Author: Simon Blondel (OGS Trieste) Giant, halite-dominated salt accumulations are common on Earth. Throughout the human history, they have been mined for their salt that was used for animal nutrition, food conservation, de-icing etc. Compared to the other rocks, halite itself is quite a peculiar material characterized by: a low density;a low permeability;a high solubility … Continue reading From Fossil fuel exploration to underground storage and geothermal energy: Why do we care about Salt tectonics?
Authors: Hanneke Heida (ICTJA, CSIC - Barcelona), Fadl Raad (CNRS Montpellier) and Athina Tzevahirtzian (Universitá di Palermo). Last September our ESRs Hanneke Heida, Fadl Raad and Athina Tzevahirtzian had the opportunity to enjoy an Indian Summer investigating the fascinating Messinian outcrops of the island of Mallorca, in the Balearic archipelago. Hanneke, Athina, Fadl and Professor … Continue reading The rugged reefs of Mallorca: the key to the Messinian story in the Western Mediterranean?
Author: Gaia Travan (CNRS Lille, France) What makes the salt a unique geological material is its low viscosity value: at low temperature and considering geological times, salt moves as a Newtonian fluid. To have an idea of the viscosity contrast between salt and brittle rocks as carbonates, the difference in viscosity can be higher than … Continue reading Brief history of the salt tectonics studies
Author: Beatriz Martínez-Rius (Sorbonne Université, Paris) I bet that all of us have tried to imagine how the Mediterranean looked like 5 million years ago. We’ve tried to draw it, model it, animate it, and depict it through scientific representations of all sorts. When we talk about partial desiccation, reflooding, isolated basins… we are exercising … Continue reading Imagining the Mediterranean’s past: Why historians of science should take imaginaries into account?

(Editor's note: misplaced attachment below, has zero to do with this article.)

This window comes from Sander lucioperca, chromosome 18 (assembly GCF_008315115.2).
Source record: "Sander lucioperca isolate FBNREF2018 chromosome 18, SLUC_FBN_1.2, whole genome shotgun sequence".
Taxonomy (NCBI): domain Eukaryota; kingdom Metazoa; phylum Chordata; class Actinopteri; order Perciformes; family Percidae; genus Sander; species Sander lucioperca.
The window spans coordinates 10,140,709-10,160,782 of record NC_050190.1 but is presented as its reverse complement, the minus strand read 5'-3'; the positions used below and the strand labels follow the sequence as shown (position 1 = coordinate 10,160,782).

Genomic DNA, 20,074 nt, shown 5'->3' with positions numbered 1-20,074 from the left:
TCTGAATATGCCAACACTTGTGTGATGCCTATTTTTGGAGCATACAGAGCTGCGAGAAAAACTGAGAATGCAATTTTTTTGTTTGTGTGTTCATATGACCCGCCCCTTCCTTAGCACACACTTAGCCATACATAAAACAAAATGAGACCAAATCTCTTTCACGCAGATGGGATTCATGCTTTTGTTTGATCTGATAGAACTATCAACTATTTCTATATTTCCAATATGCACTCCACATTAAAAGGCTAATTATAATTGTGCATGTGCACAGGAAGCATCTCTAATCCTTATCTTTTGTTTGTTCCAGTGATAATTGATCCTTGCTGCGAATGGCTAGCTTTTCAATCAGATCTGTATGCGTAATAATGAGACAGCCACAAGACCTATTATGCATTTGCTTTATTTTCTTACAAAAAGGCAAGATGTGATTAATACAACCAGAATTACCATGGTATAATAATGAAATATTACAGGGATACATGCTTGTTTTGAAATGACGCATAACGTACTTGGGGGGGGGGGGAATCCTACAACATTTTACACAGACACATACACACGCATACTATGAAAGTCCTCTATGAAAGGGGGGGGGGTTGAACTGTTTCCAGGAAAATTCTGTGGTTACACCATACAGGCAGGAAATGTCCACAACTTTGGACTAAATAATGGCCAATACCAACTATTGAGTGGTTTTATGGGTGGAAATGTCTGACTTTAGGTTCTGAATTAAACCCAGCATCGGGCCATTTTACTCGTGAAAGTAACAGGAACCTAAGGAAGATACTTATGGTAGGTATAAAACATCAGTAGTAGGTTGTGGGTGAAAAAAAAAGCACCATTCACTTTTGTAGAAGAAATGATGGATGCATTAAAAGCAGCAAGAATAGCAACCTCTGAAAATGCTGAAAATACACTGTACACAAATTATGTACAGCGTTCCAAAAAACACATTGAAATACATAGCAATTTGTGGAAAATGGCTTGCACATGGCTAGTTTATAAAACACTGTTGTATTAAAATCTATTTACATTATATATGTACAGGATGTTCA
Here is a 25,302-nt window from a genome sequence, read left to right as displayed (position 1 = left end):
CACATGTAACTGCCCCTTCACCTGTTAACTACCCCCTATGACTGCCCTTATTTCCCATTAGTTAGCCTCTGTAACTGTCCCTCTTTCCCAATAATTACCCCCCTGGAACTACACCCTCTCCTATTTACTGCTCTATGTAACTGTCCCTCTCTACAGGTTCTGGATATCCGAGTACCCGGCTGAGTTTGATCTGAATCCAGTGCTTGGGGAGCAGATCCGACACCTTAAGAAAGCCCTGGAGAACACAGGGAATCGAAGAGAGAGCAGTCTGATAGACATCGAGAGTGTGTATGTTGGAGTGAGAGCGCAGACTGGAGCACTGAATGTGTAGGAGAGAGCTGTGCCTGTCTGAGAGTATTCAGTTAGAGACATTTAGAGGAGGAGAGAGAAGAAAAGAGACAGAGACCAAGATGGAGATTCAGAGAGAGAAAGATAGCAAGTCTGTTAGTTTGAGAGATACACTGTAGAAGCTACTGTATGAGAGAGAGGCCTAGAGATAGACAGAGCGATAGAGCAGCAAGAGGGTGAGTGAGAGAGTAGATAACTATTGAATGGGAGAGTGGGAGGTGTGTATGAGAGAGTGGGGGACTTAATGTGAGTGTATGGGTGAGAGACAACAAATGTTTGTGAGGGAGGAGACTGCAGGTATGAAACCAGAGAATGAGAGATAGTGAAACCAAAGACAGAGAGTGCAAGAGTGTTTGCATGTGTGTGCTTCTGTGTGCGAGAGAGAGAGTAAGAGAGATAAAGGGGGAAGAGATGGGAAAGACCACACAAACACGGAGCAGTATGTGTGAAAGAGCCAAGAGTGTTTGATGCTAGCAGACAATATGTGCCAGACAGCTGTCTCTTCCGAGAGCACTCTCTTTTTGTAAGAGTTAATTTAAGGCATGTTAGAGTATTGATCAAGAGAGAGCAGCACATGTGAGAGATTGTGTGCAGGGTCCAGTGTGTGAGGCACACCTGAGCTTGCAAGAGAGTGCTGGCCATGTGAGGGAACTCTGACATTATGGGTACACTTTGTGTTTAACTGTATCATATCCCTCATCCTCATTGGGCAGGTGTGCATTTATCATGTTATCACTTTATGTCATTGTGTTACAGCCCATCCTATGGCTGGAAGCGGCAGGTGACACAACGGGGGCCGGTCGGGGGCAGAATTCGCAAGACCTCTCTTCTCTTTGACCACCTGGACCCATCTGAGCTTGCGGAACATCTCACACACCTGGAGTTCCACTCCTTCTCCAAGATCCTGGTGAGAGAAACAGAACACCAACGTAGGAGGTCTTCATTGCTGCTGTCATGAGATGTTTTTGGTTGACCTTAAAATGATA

Author: Simon Rowendaal (Universitat Hamburg, Germany) A personal reason for me to go into geology was my dream to become an astronaut. I was therefore very excited when in May 2019 the U.S. announced its plan to return to the Moon by 2024. When man will set foot on the lunar surface again, among them … Continue reading Why Geologists Become Astronauts
Author: Hanneke Heida (ICTJA - CSIC, Barcelona) One of the most challenging aspects of earth sciences is the linking of processes occurring on vastly different scales, from the local to the global, the microscopic to the solar system, the second to millions of years. Sometimes fascinating clues to a large and seemingly ungraspable phenomenon can … Continue reading Falling seas or Rising lands? The discovery of glacio-isostatic adjustment
Author: Francesca Bulian (Universidad de Salamanca, Spain) When mankind started populating Planet Earth, it was immediately encountered with extraordinary events that it could not fully explain or understand on its own such as great storms, lightning and thunder, earthquakes, volcanic eruptions, floods…. However, like we continue doing today, it is in our nature to seek … Continue reading Noah’s flood: did something similar happened in the Mediterranean 5.33 Million years ago?